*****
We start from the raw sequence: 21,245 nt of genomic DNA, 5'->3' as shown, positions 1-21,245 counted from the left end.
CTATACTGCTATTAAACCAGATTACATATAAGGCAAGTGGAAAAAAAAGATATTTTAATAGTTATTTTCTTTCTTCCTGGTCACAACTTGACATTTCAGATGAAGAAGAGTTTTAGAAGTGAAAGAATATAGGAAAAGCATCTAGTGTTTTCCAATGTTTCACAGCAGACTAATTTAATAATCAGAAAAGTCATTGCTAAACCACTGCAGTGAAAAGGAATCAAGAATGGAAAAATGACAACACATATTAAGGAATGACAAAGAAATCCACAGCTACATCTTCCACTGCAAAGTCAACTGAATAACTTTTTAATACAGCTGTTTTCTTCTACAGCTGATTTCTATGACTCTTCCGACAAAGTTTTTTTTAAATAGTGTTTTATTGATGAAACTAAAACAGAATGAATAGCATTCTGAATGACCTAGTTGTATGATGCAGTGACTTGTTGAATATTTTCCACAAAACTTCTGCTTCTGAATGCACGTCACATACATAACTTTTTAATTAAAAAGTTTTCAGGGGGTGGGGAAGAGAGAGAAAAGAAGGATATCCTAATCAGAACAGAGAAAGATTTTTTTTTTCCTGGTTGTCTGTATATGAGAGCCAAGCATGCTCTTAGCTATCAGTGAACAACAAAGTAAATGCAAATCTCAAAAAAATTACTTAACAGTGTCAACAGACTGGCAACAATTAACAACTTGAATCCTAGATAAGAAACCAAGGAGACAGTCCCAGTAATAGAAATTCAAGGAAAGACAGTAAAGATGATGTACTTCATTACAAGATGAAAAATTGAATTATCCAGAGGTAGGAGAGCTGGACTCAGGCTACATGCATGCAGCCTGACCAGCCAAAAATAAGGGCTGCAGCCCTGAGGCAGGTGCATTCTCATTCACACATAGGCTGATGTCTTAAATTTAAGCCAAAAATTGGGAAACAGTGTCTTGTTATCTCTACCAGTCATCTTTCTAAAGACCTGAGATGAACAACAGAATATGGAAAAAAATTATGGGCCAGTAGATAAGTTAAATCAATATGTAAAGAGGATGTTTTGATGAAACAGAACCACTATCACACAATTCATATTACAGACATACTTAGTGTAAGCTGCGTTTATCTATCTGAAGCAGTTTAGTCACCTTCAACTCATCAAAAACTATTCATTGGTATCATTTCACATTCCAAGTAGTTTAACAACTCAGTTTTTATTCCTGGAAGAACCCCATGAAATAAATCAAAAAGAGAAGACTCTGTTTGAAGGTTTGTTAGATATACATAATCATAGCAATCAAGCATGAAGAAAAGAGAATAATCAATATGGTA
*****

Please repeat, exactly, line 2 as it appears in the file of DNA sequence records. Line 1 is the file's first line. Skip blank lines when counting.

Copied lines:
CTATACTGCTATTAAACCAGATTACATATAAGGCAAGTGGAAAAAAAAGATATTTTAATAGTTATTTTCTTTCTTCCTGGTCACAACTTGACATTTCAGATGAAGAAGAGTTTTAGAAGTGAAAGAATATAGGAAAAGCATCTAGTGTTTTCCAATGTTTCACAGCAGACTAATTTAATAATCAGAAAAGTCATTGCTAAACCACTGCAGTGAAAAGGAATCAAGAATGGAAAAATGACAACACATATTAAGGAATGACAAAGAAATCCACAGCTACATCTTCCACTGCAAAGTCAACTGAATAACTTTTTAATACAGCTGTTTTCTTCTACAGCTGATTTCTATGACTCTTCCGACAAAGTTTTTTTTAAATAGTGTTTTATTGATGAAACTAAAACAGAATGAATAGCATTCTGAATGACCTAGTTGTATGATGCAGTGACTTGTTGAATATTTTCCACAAAACTTCTGCTTCTGAATGCACGTCACATACATAACTTTTTAATTAAAAAGTTTTCAGGGGGTGGGGAAGAGAGAGAAAAGAAGGATATCCTAATCAGAACAGAGAAAGATTTTTTTTTTCCTGGTTGTCTGTATATGAGAGCCAAGCATGCTCTTAGCTATCAGTGAACAACAAAGTAAATGCAAATCTCAAAAAAATTACTTAACAGTGTCAACAGACTGGCAACAATTAACAACTTGAATCCTAGATAAGAAACCAAGGAGACAGTCCCAGTAATAGAAATTCAAGGAAAGACAGTAAAGATGATGTACTTCATTACAAGATGAAAAATTGAATTATCCAGAGGTAGGAGAGCTGGACTCAGGCTACATGCATGCAGCCTGACCAGCCAAAAATAAGGGCTGCAGCCCTGAGGCAGGTGCATTCTCATTCACACATAGGCTGATGTCTTAAATTTAAGCCAAAAATTGGGAAACAGTGTCTTGTTATCTCTACCAGTCATCTTTCTAAAGACCTGAGATGAACAACAGAATATGGAAAAAAATTATGGGCCAGTAGATAAGTTAAATCAATATGTAAAGAGGATGTTTTGATGAAACAGAACCACTATCACACAATTCATATTACAGACATACTTAGTGTAAGCTGCGTTTATCTATCTGAAGCAGTTTAGTCACCTTCAACTCATCAAAAACTATTCATTGGTATCATTTCACATTCCAAGTAGTTTAACAACTCAGTTTTTATTCCTGGAAGAACCCCATGAAATAAATCAAAAAGAGAAGACTCTGTTTGAAGGTTTGTTAGATATACATAATCATAGCAATCAAGCATGAAGAAAAGAGAATAATCAATATGGTA